"O, holy night, the stars are brightly shining. It is the night of our dear Savior's birth. Long lay the world in sin and error pining, 'til he appeared and the soul felt its worth. A thrill of hope, the weary world rejoices, for yonder lies a new and glorious morn..."
The carolers sang their song in awed voices, hands shoved in warm pockets and eyes gleaming in the falling snow. Their voices rang loud and true, telling of the wondrous birth
of the Christ. People who were walking by would slow down to listen and frazzled last-minute Christmas shoppers would pause for a moment, forgetting their rush. The bright eyes of small
children were on the carolers and their mothers' ears were attentively tuned.
"Fall on your knees, oh hear the angels voices! O night divine! O night when Christ is born, night divine!"
One young girl in particular was touched by the song's words. "A new and glorious morn..." How she adored those words! If only she herself could believe in such a thing... but she was a grungy and dirty, homeless street girl. No one could love her. Her hair was in tangles, her thin clothes were tattered and torn; there was no reason for anyone to think fondly of her at all. She had tried staying in those homeless shelters, but she felt trapped. And very small.
They started singing another song, this time, one she had never heard before.
"Tears are falling, hearts are breaking. How we need to hear from God. You've been promised, we've been waiting. Welcome, holy Child. Welcome, holy Child. Hope that you don't mind our manger. How I wish we would have known. But long-awaited holy Stranger, make Yourself at home. Please make Yourself at home. Bring Your peace into our violence, bid our hungry souls be filled. Word now breaking heavan's siilence. Welcom to our world. Welcome to our world."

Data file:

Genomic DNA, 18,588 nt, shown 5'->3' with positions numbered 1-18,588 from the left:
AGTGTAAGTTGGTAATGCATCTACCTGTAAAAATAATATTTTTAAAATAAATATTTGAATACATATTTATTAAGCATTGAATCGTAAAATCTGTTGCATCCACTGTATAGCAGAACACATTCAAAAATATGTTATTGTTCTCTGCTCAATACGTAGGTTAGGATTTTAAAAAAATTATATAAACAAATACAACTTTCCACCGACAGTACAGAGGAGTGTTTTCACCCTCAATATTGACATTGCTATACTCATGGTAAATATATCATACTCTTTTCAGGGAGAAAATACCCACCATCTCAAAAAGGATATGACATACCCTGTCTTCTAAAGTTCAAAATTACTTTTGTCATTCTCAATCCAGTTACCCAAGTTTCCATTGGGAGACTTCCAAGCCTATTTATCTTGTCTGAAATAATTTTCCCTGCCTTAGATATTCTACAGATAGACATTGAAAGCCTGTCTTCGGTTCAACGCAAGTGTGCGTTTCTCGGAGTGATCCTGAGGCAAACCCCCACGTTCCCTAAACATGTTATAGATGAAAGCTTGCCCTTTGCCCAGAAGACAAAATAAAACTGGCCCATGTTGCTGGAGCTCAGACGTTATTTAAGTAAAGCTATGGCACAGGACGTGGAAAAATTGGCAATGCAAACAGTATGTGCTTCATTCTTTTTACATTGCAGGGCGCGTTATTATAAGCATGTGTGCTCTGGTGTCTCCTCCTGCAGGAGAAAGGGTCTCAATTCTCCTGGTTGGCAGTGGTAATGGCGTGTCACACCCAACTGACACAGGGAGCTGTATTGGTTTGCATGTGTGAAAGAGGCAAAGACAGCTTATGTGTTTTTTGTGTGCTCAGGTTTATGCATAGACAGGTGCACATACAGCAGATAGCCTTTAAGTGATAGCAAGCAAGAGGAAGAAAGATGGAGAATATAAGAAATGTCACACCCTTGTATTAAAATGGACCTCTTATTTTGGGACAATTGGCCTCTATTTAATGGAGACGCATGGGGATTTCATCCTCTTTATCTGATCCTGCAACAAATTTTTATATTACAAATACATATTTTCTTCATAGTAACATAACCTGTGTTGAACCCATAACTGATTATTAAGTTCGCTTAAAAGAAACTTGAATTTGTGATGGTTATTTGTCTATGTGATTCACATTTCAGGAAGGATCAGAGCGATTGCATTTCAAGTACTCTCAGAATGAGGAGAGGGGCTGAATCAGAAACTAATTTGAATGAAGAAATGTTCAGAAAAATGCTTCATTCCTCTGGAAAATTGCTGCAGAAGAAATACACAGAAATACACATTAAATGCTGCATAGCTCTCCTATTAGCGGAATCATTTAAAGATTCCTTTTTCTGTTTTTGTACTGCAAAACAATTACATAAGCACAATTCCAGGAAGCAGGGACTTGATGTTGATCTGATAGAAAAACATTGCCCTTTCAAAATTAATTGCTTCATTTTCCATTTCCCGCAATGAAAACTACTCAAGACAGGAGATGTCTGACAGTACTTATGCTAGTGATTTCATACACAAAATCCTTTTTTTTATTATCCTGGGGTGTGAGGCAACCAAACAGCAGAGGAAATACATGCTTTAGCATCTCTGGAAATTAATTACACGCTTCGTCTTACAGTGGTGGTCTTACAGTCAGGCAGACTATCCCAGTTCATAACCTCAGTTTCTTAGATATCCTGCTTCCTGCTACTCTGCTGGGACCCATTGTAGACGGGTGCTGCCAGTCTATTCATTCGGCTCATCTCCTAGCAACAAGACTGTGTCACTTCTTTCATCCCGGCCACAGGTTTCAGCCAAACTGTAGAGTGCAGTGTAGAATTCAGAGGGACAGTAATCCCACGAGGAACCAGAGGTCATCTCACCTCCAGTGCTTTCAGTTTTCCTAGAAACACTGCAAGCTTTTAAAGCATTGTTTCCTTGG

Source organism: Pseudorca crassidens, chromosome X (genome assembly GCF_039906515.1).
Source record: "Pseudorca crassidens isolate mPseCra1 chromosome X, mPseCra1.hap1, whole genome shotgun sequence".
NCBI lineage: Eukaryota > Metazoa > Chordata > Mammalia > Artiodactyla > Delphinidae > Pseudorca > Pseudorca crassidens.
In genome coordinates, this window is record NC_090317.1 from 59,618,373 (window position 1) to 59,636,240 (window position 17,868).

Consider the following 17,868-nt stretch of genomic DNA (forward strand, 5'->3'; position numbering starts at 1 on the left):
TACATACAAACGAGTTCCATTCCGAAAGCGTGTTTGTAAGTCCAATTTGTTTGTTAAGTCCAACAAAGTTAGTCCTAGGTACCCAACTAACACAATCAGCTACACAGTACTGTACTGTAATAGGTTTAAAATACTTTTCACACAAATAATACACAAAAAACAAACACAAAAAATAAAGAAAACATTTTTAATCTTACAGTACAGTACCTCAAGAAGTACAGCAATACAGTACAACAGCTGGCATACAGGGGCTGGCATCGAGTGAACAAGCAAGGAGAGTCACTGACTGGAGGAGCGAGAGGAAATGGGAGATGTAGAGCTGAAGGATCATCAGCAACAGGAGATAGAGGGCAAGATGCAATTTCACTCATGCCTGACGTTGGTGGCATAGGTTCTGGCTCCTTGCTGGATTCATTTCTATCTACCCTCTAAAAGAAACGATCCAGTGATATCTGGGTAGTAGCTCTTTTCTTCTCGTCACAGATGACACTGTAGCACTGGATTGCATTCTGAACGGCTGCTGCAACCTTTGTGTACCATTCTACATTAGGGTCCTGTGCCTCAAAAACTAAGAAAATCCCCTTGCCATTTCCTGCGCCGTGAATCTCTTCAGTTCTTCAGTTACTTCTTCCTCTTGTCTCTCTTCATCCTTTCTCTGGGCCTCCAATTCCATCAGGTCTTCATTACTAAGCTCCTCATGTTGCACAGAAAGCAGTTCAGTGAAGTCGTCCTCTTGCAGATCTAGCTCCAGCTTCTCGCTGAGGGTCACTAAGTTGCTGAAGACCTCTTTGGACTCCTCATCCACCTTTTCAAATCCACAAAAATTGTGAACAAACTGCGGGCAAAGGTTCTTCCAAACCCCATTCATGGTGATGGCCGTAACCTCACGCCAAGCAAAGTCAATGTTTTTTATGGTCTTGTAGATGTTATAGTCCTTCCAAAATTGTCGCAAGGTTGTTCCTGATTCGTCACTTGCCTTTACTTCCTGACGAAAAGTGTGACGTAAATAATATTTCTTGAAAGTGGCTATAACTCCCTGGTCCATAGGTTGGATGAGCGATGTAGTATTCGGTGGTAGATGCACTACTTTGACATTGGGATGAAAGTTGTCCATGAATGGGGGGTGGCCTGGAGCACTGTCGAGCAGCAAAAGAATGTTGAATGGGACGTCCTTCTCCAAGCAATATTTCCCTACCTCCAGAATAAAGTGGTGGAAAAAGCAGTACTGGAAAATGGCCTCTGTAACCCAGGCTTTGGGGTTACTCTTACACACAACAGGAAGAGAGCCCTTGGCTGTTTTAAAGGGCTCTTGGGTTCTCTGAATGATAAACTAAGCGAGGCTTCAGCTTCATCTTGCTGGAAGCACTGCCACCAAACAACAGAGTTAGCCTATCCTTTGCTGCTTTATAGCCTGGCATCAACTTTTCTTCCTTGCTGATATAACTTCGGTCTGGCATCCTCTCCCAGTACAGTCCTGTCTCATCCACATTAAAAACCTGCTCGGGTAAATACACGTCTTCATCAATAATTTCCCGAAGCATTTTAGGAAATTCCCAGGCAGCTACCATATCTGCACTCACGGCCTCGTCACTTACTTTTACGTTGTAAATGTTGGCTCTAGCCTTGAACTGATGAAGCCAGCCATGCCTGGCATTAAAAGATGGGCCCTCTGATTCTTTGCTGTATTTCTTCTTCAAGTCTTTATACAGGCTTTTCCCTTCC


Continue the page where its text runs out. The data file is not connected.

The girl's eyes started tearing up. Ashamed of herself, she turned away and left the crowd of people that had gathered. She wandered down the streets, passing decked trees and busy stores. She paused momentarily in front of her favorite store to look into-- the doll store. At one time, she had had a doll, but it had been lost years ago. As she gazed inside at the beautiful dolls of all shapes and sizes her heart beat wildly in desire to own one of those precious companions. The store manager walked over to the door into the shop and flipped the "open" sign to "closed". In dismay the little girl padded away.
This would be no sweet Christmas for her, alone and cold.
One Year Later
It was a freezing cold and snowy Christmas Eve. A group of about twenty kids from middle school to high school got on a bus. They rode the local homeless shelter singing Christmas songs the whole way. From "White Christmas" to "Away in a Manger" to "Santa, Baby"-- as long as it was related to Christmas, they would sing it. When they arrived at the shelter they all scrambled out and huddled together in the nipping cold. Their chatter quieted down when their youth pastor called for their attention.
"Listen up!" he shouted. "We're going to help out and help in the soup kitchen, okay? So you guys need to settle down! Don't be afraid to have fun, but be respectful." He went on to explain what each of their job's would be. "When we're done here we'll go caroling and then meet back up at my house for some hot chocolate."
The rowdy students dispersed into four smaller groups and went their separate ways. One of the groups of five headed to the soup kitchen where they received hair nets and plastic gloves. A girl in the group, Casi, cringed as she delicately patted the plastic hair net on her head. "This is going to ruin my hair,"